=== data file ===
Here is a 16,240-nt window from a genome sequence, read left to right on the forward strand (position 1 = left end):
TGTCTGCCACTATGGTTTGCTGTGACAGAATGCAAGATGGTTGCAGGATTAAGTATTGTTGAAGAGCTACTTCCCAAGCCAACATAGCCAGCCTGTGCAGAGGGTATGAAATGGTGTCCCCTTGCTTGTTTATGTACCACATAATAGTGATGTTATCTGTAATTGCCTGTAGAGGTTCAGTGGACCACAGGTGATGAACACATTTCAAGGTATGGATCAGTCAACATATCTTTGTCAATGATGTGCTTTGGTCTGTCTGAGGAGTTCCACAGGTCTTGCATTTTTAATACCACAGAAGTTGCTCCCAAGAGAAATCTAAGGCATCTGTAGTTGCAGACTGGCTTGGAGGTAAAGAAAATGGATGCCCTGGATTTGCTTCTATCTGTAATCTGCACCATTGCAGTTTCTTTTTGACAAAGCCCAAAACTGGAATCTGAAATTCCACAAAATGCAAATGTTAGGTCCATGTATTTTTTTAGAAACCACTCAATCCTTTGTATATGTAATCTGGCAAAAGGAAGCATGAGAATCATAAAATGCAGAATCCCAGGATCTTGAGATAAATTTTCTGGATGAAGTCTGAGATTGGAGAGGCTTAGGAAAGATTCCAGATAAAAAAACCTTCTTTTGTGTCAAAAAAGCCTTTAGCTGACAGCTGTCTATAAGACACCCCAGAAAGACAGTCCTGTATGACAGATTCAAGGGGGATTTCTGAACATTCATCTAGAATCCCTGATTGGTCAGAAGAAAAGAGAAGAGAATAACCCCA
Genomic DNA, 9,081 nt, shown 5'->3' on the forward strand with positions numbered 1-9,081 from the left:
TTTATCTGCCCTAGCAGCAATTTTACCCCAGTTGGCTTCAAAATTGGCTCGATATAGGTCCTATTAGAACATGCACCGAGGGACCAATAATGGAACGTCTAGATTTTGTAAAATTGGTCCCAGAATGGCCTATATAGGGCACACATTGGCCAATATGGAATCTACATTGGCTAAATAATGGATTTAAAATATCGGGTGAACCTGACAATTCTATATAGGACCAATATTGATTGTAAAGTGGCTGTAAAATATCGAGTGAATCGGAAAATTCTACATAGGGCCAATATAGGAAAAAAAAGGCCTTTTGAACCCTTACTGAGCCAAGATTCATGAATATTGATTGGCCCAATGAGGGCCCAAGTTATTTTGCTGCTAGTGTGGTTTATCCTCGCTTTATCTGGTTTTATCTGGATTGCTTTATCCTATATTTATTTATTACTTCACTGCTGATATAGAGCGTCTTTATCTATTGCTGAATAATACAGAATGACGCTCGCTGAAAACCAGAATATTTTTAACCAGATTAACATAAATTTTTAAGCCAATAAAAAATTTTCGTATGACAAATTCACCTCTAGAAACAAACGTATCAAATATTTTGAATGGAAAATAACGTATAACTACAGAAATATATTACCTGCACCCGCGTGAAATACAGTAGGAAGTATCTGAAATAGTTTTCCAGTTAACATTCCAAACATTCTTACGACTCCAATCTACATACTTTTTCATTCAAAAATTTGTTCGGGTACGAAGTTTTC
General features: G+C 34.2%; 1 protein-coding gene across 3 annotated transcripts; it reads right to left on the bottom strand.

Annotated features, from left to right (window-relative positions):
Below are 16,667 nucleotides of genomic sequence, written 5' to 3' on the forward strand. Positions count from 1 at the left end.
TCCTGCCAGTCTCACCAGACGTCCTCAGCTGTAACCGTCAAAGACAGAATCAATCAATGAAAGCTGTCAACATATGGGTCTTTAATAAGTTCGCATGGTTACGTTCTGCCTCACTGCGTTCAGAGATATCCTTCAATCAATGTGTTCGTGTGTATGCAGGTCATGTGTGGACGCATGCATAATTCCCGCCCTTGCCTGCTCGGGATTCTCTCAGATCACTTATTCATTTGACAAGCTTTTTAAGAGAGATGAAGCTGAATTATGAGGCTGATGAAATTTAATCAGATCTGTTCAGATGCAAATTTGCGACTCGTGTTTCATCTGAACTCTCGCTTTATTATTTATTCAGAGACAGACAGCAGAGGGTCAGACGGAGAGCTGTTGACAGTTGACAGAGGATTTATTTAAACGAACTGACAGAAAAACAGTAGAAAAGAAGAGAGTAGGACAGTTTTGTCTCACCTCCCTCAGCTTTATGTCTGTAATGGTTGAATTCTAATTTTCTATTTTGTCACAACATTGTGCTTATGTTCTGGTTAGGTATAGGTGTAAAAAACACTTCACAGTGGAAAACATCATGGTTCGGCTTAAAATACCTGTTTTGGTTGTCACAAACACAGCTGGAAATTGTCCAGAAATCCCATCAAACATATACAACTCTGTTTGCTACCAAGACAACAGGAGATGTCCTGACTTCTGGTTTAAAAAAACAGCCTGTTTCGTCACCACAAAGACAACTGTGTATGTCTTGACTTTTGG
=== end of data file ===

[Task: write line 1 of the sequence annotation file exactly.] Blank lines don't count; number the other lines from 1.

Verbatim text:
Here is a 16,240-nt window from a genome sequence, read left to right on the forward strand (position 1 = left end):